Ballistic turrets are designed to make broader adjustments. Sometimes these are known as tactical, and they are designed for quick and easy changes. When you need to make adjustments quickly and get on target in a hurry ballistic reticles are where it’s at.
This isn’t just advice for 308 Scopes, but for pretty much all scopes in general. High quality glass with the proper glass films and coatings makes a huge difference while low quality glass will greatly reduce the effectiveness of your rifle. A slang term for scopes is often dubbed “glass” for a reason. The type of glass matters, as does the kind of glass coatings. In general, high-quality glass comes from fine sand often from Asian countries with Japan being an excellent example of quality made lenses.
You want glass that is low dispersion or extra-low dispersion. This will give you a brighter image with higher color quality. HD and ED are terms used to describe this kind of glass. Fl or Fluorine glass is another means to create extra-low dispersion glass.
Unfortunately, there isn’t an industry standard when it comes to glass quality and reputation of the company producing the optic is often the best indicator of quality glass. There are many companies that claim their glass is “HD”, however this seems to be subjective and not an easy indication of how well the glass produces sight pictures.
Lens coating is a means to increase the amount of light that passes through the optic, as well as reduce glare. Fully Multicoated optics are the best bet for maximum clarity and reduced glare. Some scopes also come with coatings that focus on durability, adding resistance to scratching and water repellency.
Construction and Durability
A quality optic is a robust optic. You want an optic that shrugs off recoil and is made for 30 caliber, full powered rifle rounds. This level of durability should leave the optic rated as shock, water, and fog proof. All three are vital for a 308 scope and a quality optic in general.
One of the key features of a strong and well-made optic is single piece tube construction. This means the main tube body is a single piece of aluminum and doesn’t have weld spots or other weak points of marriage. Being crafted in one piece ensures the scope is rigid and robust, reducing failure points and aiding sight picture creation.
Reputation is one way to determine durability, but most companies will publish testing data or stick to strict industry standards regarding the waterproof rating as well as what gas is used to purge the optic for fog.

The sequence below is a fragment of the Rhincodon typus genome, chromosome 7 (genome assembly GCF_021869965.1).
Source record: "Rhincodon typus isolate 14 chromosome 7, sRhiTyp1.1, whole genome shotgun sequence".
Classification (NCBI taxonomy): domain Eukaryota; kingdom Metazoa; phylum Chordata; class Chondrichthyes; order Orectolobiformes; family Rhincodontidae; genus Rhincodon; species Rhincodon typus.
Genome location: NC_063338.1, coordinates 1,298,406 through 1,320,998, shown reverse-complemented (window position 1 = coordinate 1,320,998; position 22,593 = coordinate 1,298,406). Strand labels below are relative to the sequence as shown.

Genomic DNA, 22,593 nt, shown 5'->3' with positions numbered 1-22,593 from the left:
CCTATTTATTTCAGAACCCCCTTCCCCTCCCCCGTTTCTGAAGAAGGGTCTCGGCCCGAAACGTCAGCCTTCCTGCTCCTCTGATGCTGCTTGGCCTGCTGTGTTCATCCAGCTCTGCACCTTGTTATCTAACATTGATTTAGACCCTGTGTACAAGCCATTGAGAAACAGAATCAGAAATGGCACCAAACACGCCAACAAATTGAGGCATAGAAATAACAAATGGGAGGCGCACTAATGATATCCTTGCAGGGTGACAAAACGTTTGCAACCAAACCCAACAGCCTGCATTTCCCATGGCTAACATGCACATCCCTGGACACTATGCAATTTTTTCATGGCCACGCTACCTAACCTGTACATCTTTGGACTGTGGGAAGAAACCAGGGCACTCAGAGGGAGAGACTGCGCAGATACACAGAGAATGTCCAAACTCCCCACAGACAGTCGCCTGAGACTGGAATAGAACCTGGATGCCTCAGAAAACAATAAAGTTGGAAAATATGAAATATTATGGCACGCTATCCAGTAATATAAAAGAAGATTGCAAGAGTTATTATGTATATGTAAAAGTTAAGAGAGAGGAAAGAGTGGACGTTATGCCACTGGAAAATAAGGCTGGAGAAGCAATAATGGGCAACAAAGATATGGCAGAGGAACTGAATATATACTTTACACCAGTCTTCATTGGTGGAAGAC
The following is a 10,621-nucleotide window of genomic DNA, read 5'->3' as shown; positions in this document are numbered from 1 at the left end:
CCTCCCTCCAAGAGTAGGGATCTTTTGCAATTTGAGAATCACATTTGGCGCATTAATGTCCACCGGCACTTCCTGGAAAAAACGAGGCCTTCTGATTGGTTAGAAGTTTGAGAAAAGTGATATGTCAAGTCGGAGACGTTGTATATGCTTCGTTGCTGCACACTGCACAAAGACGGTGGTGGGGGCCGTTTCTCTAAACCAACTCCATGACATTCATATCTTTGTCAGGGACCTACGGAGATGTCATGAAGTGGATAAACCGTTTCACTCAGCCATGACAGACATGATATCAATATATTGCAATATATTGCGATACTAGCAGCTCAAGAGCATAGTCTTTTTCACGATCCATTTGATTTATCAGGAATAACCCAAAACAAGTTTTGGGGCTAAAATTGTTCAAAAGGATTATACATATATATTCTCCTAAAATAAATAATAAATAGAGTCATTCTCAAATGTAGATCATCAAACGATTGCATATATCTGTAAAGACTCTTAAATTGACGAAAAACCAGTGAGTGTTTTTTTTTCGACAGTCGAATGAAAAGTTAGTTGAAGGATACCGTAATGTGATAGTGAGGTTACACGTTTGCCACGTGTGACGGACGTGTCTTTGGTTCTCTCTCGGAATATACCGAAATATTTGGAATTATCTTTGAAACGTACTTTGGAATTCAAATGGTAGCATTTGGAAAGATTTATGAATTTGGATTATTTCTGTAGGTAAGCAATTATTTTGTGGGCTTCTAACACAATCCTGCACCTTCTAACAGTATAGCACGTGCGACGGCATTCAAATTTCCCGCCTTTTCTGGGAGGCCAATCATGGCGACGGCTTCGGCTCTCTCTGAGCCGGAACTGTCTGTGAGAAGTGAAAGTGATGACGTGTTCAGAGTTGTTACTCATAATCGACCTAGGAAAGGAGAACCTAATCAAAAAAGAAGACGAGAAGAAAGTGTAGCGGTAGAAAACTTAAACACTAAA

308 Scope Reticle Selection
When it comes to choosing a reticle, you’ll want to consider the long-range potential of the 308 caliber round. You’ll notice that you have numerous options in design, layout, as well as features like illumination, color, and caliber optimization.
First off, you want a reticle that provides hash marks of some kind in either MOA or MILs that allow you to compensate for both windage and elevation. This means hash marks, dots, half circles, lines, whatever, run along the vertical and horizontal line of the reticle.
An illuminated reticle is an option if you are planning to shoot in lower light conditions and scopes with illumination have increased the versatility but usually also increase the price tag. They also almost always need batteries, so keep that in mind if you take that route.
When you first see Mil-dot you might think these sights are for military use, but the mil in mil-dot has absolutely nothing to do with the military. The Mil stands for milliradian (1/1000 radian) and the mil-dot will have little dots spaced out across your crosshairs that are precisely spaced apart. These offer the shooter advanced information using complex mathematical equations to form estimations of range.
Choosing the right reticle really comes down to personal preference. The difference between a dot and a crosshair won’t change the performance of your rifle but one or the other may be personally preferred.
Some of these reticles come equipped with helpful tools to aid your journey on the path to professional 308 mastery. These are coined as bullet drop compensator reticles (BDC). They include helpful little lines or dots set at multiple levels of range. Typically, you’ll dial in your centerpiece at the range you will most likely shoot at and then use the lines to make adjustments once you’ve found your target. These are best used in hunting or variable target situations where you won’t be privy to range information prior to engaging.
Here is a List of the Best 308 Rifle Scopes in 2019 (Listed by Price)
Now, on to the section of the article where we suggest a few of our favorite 308 caliber scopes. Again, we aimed for all types of scopes, from hunting to tactical, along with all price ranges. Good optics make good shooting, so here are a few of our favorites!
1. Vortex Optics Diamondback
Price Range: Under $250
My review: If you shoot AR platforms, you are likely familiar with Vortex Optics’s affordable and excellent red dot series. They like to name their optics after snakes, I’m assuming they’d also ask you not to tread on them. They make tons of different optics for the sporting community, way more than people give them credit for. The Diamondback is an outstanding scope at a great price, which is why it is a VERY popular budget scope. One reason I love Vortex is because of their willingness to back their scopes with an exceptional warranty and have good customer service. Vortex has never let me down, and in my opinion, the Diamondback is a step above nearly all budget scopes on the market.